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The goal to help children with autism at any cost

Written on May 4th, 2007

How one independent school is working to transform lives

Dawn Lunan says the world was a different place within a month of transferring her daughter from a public school to Kohai Educational Centre, a school for children with disabilities.

Her 10-year-old daughter Paige was never officially diagnosed but has several health problems and autistic tendencies.

Lunan explains that Paige is delayed; she took her first steps when she was four. Paige had multiple surgeries and has problems with her language and social skills. After placing her in a public school, Lunan decided to change to Kohai.

“After the first week (at Kohai), I picked her up and she cried in the back seat and said, ‘I love that school,’” says Lunan.

The downtown Toronto school welcomes children who have learning disabilities. Kohai is a member of the Ontario Federation of Independent Schools, which represents different types of independent schools in the province.

Barbara Brown, principal at Kohai, says that close to half of the students are diagnosed with autism.

“The spectrum has broadened a lot over the years, and we have more people who come with those sort of characteristics and difficulties,” she says.

Students at Kohai pay annual tuition between $22,000 and $37,000. For parents like Lunan, the tuition price impacts the entire family.

“If I think about it too much, it infuriates me,” says Lunan. “My feeling is pay now, or pay later, and society is going to pay later if we don’t pay now.”

Lunan changed from full-time to part-time work to help with her daughter’s medical appointments and daily needs. She is a financial adviser, and says the costs are huge.

“We have used up so many resources to make this happen,” Lunan says. She says she laughs at the idea of retirement and pensions. She has taken out blocks of her RRSP to get occupational therapists for Paige.

Parents who choose to enrol their children in independent schools like Kohai usually only receive funds through personal subsidies.

In February, the provincial government announced its plan for more special education reforms for students with autism.

The changes follow a report from the Autism Spectrum Disorders Reference Group, which was formed by the Ministry of Children and Youth Services and the Ministry of Education. Parents, researchers, experts and educators were included in the group.

The reforms include more resources and direction for school staff on effective teaching methods for students with autism, but they will not benefit anyone outside the public school system.

While Brown says the increase in funding from the government is a good sign, it would be better if it were applied differently.

Parents pay taxes towards education, and Brown says it would be best if their tax dollars were applied to be child-specific.

“That would be ideal,” she says. “It’s such a struggle trying to persuade the government that’s the case.”

Lunan agrees there should be a better system in place. She says she pays taxes for Paige to be in the public schools and would like to at least have those dollars.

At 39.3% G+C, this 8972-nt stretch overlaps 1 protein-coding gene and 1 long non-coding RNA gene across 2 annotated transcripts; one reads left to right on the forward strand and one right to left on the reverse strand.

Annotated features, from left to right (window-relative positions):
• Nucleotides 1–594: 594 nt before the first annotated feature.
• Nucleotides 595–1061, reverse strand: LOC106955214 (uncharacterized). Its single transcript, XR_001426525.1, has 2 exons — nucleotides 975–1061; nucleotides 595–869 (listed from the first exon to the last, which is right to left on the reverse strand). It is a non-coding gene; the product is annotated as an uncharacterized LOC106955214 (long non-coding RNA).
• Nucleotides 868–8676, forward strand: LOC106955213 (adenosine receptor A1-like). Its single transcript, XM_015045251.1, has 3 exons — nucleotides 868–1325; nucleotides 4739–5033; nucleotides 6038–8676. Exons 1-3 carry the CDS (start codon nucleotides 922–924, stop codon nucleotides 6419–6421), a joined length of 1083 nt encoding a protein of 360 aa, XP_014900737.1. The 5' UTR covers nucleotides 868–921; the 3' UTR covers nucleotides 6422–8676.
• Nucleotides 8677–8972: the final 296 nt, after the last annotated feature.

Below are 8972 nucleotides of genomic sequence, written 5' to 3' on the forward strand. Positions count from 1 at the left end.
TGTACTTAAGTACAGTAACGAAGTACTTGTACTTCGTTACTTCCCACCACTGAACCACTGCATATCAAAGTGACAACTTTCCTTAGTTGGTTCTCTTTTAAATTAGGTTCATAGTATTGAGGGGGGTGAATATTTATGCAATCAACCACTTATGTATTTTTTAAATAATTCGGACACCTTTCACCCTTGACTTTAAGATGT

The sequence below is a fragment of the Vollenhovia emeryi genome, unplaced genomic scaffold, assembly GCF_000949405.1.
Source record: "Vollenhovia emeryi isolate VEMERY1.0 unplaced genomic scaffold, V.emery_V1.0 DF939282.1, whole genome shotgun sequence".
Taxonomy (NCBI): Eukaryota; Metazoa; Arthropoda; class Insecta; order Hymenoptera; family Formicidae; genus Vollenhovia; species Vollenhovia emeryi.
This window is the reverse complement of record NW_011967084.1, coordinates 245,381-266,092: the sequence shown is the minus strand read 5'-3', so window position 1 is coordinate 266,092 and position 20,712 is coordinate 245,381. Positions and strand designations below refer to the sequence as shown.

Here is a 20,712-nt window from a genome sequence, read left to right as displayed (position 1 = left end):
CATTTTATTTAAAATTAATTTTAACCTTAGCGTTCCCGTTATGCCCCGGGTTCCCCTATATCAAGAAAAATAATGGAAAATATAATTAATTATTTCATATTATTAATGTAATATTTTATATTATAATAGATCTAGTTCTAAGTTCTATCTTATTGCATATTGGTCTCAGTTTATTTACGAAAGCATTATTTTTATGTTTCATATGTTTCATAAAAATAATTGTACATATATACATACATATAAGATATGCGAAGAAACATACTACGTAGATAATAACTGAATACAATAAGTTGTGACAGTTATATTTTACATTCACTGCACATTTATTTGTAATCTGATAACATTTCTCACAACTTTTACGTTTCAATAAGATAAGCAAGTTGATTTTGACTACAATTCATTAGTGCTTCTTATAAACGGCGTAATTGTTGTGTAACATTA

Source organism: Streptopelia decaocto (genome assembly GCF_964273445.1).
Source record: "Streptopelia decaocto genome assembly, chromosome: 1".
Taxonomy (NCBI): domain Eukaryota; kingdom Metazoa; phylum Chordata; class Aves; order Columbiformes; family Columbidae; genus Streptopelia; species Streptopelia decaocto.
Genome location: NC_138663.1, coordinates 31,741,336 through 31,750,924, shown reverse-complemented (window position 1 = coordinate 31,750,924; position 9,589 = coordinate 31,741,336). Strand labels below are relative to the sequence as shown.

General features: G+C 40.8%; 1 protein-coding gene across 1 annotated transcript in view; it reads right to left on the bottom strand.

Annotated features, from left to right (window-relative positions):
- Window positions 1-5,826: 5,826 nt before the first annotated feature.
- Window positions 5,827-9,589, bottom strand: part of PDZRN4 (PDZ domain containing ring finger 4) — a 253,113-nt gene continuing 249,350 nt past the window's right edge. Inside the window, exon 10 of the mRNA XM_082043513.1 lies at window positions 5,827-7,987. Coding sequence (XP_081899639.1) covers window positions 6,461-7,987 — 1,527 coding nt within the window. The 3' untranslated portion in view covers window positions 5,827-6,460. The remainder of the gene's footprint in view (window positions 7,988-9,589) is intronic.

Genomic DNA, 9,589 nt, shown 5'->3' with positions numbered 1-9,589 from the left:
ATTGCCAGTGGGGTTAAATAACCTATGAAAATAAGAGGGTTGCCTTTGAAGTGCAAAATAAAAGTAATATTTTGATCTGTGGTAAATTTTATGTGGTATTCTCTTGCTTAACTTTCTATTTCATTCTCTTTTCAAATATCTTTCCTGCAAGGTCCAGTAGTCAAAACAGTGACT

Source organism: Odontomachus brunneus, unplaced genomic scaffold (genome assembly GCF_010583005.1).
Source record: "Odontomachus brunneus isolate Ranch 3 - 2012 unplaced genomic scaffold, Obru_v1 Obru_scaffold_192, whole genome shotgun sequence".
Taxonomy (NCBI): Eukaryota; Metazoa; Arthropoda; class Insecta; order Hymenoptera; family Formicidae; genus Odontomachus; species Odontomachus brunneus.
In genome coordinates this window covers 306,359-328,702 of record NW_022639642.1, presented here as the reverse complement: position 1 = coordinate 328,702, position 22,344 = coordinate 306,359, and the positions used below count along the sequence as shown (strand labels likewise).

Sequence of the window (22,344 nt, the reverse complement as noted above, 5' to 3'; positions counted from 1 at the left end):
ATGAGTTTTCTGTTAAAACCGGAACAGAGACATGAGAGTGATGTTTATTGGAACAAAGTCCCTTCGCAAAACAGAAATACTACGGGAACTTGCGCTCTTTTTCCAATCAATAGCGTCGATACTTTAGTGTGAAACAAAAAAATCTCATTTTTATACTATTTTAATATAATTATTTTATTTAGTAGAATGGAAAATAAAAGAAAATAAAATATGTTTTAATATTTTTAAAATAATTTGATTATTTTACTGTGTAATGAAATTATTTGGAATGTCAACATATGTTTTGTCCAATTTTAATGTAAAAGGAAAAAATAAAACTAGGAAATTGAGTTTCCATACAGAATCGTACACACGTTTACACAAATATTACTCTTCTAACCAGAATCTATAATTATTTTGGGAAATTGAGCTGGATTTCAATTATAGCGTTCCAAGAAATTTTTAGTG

Paige is eligible for Special Services at Home (SSAH), a government program to help purchase supports and services for a family member with a disability. While Lunan appreciates these funds, she says it is the only thing for which she qualifies.

John Vanasselt, the Ontario Alliance of Christian Schools (OACS) director of communications, agrees supports for children with special needs should support the child and not the system.

The OACS represents 79 independent schools and advocates for school choice.

“The dilemma is that they (the provincial government) seem to be supporting systems rather than students,” said Vanasselt in a previous interview.

Research supports treatment for children with autism that gives the child a task to perform. These autism treatments are called Applied Behaviour Analysis (ABA) or Intensive Behavioural Intervention (IBI). The best results are when the child starts young, and receives one-on-one work for 20 to 40 hours a week.

There are around 40 students at any time at Kohai, aged from four years old to adulthood. “We’re a pretty small centre, but we have a wide range of needs that we meet,” explains Brown.

“We never send a child home, or phone parents to say there’s a major problem,” says Brown. Parents will instead be informed as to what is going on, but the child will not be excluded or sent home for anti-social or aggressive behaviour.

“We’re in a position where we can adapt the curriculum to match what the child needs to learn,” she says.

Lunan says when Paige was in public school, she was told to make sure she wore Velcro shoes. But within months at Kohai, Paige learned how to tie her own shoes and excelled in other skills.

Brown explains that as they work with students, the entire family is transformed. “It’s more than the student you’re servicing, you’re working in the whole community,” she says. “So it’s rewarding work.”

The change Lunan saw in Paige’s first week at Kohai continued. She says Paige became more depressed while at the public school and her obsessive tendencies were heightened.

But when at Kohai, Paige seemed “more together,” with a smile on her face at the end of the day.